Mother of 9-year-old shot in Northside home says 'he's holding on'

Jacksonville police say children got hold of gun and it discharged

By Vic Micolucci - I-TEAM reporter, anchor, Corley Peel - Reporter, Steve Patrick - News4Jax digital managing editor

JACKSONVILLE, Fla. - The mother of a 9-year-old boy who was shot in the head Monday afternoon in a Northside home said her son is in surgery. She said the family has gathered at the hospital, praying for his recovery.

Jacksonville police said two children got a hold of a gun and it went off about 3 p.m. at a home on Alexandra Drive on the Northside. The child was rushed to the hospital in critical condition for treatment of a single gunshot wound.

News4Jax learned the property is registered as Johnson Medical Foster Care. The mother initially said no, but wouldn't give any other details, so it’s unclear if the boy lived here or how their family is connected.

According to neighbors, five to six children, some of whom are in foster care, live at the home and the Department of Children and Families is also investigating.

Sources told News4Jax that all of the children have been removed by DCF.  

The police report indicates that a woman had gone to the store about 10 minutes before she heard there was a shooting at the home. She told officers she wasn't aware of any guns in the house.

WATCH: I-TEAM looks into history of home where 9-year-old was shot

The report did not indicate where the children found the gun nor give the ages of either child, but the mother confirmed the age of the victim. Police did say they were speaking with the other child who was in the room when the gun discharged.

"The lingering question is, where the gun comes from, No. 1," News4Jax crime and safety expert Ken Jefferson said. "No. 2, does it belong to the homeowner?"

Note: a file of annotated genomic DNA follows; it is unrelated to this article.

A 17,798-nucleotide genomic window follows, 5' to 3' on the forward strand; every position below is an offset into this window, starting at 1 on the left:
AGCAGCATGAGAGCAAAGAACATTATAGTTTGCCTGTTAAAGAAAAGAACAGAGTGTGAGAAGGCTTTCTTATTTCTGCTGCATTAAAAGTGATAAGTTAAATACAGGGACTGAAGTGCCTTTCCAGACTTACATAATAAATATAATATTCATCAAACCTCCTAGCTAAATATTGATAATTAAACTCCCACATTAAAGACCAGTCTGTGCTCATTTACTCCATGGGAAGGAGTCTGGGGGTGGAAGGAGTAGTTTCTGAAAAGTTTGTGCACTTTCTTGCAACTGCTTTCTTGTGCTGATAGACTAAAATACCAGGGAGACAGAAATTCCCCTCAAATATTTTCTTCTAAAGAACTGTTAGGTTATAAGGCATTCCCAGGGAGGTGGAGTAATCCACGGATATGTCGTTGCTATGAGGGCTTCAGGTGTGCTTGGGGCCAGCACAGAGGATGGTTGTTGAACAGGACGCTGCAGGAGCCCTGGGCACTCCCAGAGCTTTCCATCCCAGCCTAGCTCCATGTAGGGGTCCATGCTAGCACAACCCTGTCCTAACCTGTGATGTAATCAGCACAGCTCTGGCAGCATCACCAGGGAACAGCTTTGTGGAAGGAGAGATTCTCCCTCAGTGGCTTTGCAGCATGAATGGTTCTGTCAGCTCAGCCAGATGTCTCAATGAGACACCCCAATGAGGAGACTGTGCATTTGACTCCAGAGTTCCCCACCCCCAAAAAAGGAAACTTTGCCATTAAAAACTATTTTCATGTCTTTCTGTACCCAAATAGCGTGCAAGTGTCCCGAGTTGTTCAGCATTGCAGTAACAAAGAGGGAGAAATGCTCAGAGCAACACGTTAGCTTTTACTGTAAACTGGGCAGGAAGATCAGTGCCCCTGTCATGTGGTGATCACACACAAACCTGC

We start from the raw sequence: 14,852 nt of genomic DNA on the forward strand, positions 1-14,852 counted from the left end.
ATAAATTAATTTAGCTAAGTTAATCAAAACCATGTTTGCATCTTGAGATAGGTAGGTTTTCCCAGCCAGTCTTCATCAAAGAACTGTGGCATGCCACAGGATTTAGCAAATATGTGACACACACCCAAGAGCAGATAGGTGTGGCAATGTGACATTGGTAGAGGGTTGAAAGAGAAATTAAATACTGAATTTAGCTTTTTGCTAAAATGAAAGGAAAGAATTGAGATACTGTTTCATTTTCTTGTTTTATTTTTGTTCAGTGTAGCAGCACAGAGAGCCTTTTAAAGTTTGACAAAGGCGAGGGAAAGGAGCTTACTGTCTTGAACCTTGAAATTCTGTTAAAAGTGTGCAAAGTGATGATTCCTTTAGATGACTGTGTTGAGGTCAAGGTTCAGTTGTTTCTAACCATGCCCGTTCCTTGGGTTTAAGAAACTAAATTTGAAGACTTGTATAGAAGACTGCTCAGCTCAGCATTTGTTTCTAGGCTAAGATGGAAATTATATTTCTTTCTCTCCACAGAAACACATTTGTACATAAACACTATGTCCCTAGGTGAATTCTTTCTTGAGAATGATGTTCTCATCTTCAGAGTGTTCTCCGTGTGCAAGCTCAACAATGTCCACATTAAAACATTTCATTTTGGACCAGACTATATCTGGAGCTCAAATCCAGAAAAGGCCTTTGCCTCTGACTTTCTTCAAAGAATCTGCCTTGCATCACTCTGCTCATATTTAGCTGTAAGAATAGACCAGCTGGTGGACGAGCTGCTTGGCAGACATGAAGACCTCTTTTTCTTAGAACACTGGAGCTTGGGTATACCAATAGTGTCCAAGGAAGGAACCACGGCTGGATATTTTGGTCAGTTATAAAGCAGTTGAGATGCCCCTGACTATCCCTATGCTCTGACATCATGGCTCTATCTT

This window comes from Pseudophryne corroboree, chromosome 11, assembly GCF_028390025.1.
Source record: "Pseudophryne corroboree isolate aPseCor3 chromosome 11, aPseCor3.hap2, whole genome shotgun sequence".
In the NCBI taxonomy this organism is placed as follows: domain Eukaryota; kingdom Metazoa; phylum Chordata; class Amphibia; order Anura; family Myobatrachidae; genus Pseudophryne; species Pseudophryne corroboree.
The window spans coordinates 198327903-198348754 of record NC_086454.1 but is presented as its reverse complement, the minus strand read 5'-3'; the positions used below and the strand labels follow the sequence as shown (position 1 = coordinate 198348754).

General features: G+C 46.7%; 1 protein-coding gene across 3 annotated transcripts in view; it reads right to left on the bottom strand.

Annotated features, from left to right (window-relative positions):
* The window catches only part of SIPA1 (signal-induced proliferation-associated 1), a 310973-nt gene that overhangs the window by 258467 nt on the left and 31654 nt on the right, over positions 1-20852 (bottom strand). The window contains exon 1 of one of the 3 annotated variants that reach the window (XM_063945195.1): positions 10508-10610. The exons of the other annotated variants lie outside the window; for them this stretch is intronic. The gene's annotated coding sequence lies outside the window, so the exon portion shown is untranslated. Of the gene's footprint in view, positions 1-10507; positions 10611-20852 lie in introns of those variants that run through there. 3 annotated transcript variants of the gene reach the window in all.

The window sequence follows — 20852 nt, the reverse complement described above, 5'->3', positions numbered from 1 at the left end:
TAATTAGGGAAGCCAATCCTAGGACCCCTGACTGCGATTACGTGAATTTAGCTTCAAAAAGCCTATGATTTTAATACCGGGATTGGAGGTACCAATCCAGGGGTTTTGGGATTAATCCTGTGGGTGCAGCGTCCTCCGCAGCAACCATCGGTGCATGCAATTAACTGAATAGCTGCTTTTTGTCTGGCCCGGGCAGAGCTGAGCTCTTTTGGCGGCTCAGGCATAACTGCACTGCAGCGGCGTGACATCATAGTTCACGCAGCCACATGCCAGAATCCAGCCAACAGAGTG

Jefferson said when you are dealing with people in a foster home, you have to be extra careful because you don't necessarily know the background of everyone involved.

"You definitely don’t know the full background of the children are you getting. You don’t know where they come from. You don’t know what particular environment that they have come out of," Jefferson said.

The I-TEAM learned that police have been called to the home 32 times over the past five years. Six of those calls were for a “mentally ill person.”

"You have to keep a constant monitoring on your children. Watch them when they come and go out. See if they bring something in that they shouldn’t," Jefferson said.

Bob Miller of Family Support Services of North Florida, which oversees the area's foster care program, said it will visit foster homes four times every year, and two of those visits are random.

Foster parents have strict licensing requirements. Once they're accepted, they do get a stipend for room and board for each child they host.

Foster parents are legally allowed to own a gun, but they must prove that it’s locked away and the home is safe.

Carson Tranquille, who retired after 30 years as a Jacksonville police chief and firearms instructor, said he has seen this scenario way too many times. 

"Explain to your kids: Do not touch a weapon. It’s dangerous. Stay away from them. Get an adult," Tranquille said.

According to the Sheriff's Office, the investigation is ongoing. 

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